This course focuses on writing and presentation skills needed for a career in biomedical sciences. It provides basic instruction in writing abstracts, curriculum vitae, and grant applications as well as how to organize and give oral scientific presentations. Also covered are basic aspects related to teaching skills needed in the biomedical classroom and laboratory.

Year One
Spring Semester

Integrated Systems Biology (6 credit hrs):

One semester course includes basic anatomy, physiology, and pharmacology of all the organ systems. Special topics also covered include integrated biosystems and feedback, physiological genomics, modern drug discovery, and hot research topics. Classroom time includes lectures, discussion, and demonstrations using traditional and alternative teaching methods.


Introduction to Research II (4 credit hrs):

Individualized instruction in two research laboratories. For each laboratory, students should master at least one laboratory technique and become familiar with the various activities of the laboratory. Students will spend half of the semester in each laboratory.


Neuroscience I (4 credit hrs):

Drs. Eric Vitriol and Danielle More, Course Directors - This course, with its companion course Neuroscience II, has the goal of providing our students with a solid foundation in neuroscience. Neuroscience I will cover a variety of topics including basic neuroanatomy, cell and molecular biology of neurons and synapses, neurotransmitters and neurosecretion, development of the nervous system, including neurogenesis and migration, cellular determination, growth cones and axon pathfinding, programmed cell death, and synapse formation and elimination, as well as the somatosensory system, vision, audition, taste and olfaction. Each lecture has a corresponding student-led journal club presentation to illustrate the actual science behind key concepts discussed in lectures.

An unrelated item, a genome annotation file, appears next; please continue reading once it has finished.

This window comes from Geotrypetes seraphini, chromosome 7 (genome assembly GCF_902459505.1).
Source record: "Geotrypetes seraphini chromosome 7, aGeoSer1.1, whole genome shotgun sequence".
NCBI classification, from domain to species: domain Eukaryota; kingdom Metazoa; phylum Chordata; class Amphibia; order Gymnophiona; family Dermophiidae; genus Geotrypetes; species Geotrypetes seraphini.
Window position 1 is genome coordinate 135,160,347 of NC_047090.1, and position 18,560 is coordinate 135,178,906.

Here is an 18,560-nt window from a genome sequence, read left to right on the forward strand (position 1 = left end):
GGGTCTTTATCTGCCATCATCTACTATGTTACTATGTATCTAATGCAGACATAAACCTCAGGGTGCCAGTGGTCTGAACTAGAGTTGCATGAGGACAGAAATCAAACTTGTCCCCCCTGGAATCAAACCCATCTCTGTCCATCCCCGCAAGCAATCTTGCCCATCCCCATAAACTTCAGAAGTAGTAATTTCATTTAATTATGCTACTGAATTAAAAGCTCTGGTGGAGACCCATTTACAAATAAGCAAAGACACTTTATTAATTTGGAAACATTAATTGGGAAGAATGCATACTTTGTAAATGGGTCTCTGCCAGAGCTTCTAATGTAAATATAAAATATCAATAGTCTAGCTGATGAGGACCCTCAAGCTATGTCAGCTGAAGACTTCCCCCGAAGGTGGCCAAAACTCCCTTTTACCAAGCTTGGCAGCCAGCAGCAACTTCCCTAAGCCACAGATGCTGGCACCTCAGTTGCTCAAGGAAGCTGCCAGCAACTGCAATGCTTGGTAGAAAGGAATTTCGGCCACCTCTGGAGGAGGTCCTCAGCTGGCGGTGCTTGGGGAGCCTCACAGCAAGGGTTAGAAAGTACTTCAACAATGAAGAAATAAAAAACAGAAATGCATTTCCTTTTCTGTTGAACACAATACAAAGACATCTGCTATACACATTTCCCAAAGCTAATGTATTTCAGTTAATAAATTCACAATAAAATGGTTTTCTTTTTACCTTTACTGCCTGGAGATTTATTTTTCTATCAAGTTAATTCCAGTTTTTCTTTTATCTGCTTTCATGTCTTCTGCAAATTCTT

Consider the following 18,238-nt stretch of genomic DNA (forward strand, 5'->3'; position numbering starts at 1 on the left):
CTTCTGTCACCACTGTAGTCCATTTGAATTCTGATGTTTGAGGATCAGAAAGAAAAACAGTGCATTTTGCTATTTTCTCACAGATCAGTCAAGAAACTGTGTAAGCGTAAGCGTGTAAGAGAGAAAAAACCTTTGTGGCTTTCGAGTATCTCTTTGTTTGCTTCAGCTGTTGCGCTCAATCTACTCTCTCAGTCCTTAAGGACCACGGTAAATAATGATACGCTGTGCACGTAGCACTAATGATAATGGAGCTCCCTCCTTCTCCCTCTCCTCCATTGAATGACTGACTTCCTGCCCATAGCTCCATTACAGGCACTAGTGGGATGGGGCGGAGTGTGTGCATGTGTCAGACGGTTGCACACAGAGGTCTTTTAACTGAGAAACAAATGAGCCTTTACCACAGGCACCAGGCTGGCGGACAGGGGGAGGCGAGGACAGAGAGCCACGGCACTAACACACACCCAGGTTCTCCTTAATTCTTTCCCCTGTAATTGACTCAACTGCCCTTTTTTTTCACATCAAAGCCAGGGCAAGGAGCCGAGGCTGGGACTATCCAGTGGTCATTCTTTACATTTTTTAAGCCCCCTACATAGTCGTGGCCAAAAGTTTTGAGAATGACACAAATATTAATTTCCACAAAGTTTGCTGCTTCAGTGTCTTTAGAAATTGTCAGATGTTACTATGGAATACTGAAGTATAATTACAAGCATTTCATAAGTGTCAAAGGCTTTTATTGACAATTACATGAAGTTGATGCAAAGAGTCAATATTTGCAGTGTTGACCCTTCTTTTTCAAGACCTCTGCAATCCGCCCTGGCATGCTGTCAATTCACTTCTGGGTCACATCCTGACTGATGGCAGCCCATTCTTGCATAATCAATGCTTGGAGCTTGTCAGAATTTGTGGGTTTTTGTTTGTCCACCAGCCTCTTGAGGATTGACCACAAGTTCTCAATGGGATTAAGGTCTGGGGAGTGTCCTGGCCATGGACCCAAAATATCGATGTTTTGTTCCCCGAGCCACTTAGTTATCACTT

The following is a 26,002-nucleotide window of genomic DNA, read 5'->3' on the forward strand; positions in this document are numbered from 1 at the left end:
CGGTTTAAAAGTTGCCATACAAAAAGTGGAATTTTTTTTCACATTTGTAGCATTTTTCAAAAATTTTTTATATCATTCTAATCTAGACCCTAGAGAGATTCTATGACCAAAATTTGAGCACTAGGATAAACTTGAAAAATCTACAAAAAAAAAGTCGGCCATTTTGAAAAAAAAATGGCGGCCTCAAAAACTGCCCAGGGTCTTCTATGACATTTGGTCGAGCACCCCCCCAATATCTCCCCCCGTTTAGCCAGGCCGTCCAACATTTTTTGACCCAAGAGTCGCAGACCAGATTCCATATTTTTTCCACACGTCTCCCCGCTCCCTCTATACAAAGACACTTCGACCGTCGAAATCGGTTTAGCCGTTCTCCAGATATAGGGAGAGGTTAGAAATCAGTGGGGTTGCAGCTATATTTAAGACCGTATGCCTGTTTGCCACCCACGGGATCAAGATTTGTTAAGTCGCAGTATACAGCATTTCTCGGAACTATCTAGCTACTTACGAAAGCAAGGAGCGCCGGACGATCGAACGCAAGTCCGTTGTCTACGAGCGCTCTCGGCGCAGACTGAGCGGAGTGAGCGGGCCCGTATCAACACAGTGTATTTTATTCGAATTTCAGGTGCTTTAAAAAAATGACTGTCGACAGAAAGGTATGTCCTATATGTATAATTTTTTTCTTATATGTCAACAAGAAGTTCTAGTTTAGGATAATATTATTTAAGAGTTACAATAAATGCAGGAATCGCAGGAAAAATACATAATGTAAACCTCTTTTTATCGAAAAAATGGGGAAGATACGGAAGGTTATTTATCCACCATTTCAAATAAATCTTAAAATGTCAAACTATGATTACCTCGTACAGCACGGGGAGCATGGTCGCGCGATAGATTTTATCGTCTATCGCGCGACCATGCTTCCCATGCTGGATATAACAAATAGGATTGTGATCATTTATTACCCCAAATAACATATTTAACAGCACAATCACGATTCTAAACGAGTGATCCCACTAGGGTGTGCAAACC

Year One
Summer Semester

Biomedical Statistics (3 credit hrs):

This course offers an introduction to the majority of statistical techniques used to analyze and interpret data in the biomedical sciences and related fields. Emphasis is on applications of these methods, with the following topics covered: graphical methods, probability, discrete and continuous distributions, inferential statistics (estimation and hypothesis testing for the one and two-sample case) for numeric and categorical data, non-parametric methods, one-way ANOVA, simple linear regression, correlation, factorial ANOVA (fixed and random effects), multiple linear regression and correlation, ANCOVA, logistic regression, longitudinal data analysis, and survival analysis.